All I'm asking is consistency between word and action.
    Let's get something straight. I am not involved with dnf development and would prefer to just continue using yum as the command line.

    Having said that, backward compatibility isn't limited to the command line. Speaking to your point, it involves working with tools that use Python extensively including Koji, Mock, Anaconda etc. This isn't a new thing

    http://fedoraproject.org/wiki/Features/DNF

    "Hawkey clients will get:
    • easier bindings to other languages than Python"


    A major portion of the time spent on this is coordinating development and integration with a large number of tools. Not just dnf itself. Was it worth it? dnf developers obviously thought so and Fedora has accepted that rationale. You are free to disagree but calling it a facade is going too far.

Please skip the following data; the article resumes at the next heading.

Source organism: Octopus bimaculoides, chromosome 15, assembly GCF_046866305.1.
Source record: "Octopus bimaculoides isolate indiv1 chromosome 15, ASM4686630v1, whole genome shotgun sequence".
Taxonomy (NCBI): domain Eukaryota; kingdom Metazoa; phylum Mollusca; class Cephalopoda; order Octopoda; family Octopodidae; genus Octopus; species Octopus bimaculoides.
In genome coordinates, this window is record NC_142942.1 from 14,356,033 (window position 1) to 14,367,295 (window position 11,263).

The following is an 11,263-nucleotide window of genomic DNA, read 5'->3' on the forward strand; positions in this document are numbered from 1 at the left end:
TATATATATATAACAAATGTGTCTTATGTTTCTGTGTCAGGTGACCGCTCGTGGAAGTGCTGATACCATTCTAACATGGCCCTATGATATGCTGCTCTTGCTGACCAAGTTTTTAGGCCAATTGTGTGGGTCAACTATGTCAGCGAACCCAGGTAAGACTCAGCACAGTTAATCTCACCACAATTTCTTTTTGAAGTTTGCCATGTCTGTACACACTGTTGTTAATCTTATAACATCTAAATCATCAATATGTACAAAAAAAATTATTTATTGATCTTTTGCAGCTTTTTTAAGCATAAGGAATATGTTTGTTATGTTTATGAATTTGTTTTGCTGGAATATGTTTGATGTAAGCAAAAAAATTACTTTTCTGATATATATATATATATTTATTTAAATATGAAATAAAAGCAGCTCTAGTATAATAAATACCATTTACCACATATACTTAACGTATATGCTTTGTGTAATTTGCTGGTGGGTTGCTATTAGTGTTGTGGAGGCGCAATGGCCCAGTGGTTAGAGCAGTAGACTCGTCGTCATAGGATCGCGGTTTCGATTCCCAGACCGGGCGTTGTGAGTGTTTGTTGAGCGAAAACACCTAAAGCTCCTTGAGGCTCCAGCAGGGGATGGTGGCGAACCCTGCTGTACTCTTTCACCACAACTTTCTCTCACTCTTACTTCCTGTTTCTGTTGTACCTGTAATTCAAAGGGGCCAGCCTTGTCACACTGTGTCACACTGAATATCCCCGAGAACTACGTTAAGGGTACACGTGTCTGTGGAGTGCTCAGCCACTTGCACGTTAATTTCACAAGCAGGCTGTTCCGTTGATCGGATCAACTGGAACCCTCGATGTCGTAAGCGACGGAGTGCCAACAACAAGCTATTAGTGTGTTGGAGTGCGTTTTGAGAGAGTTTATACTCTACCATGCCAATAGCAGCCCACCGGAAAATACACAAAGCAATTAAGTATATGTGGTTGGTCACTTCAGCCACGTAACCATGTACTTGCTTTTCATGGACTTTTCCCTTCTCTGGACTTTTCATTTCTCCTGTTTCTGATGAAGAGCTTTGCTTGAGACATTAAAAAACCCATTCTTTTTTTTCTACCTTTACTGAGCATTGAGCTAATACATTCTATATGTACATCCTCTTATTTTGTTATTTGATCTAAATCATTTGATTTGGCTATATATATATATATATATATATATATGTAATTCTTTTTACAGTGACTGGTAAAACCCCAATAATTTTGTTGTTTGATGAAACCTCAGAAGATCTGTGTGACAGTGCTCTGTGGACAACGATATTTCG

Last edited by RahulSundaram; 04-08-2015, 02:17 PM.

    Leave a comment:


  • Luke_Wolf
    replied
    Originally posted by RahulSundaram View Post
    libzypp is merely a convenience library. dnf and PackageKit backend that uses libsolv has one as well but the point is that the core library that does dependency solving is shared between dnf and zypper.
    And was it really worth it to spend 2 years writing Hawkey and DNF when it turned out you needed to write a yum compat facade on top of it anyway? Frankly, I would call that a failure, unless your desires were actually "We want a python version that better resembles yum than zypper does" which would be a perfectly valid reason but that's not the reason being claimed as that's not the same thing as "Backwards Compatibility" which you have failed at achieving as shown by the need for the facade.

    All I'm asking is consistency between word and action.

    Leave a comment:


  • RahulSundaram
    replied
    Originally posted by Luke_Wolf View Post
    No. Zypper is a command line over libzypp, libsolv is the dependency solver that libzypp uses.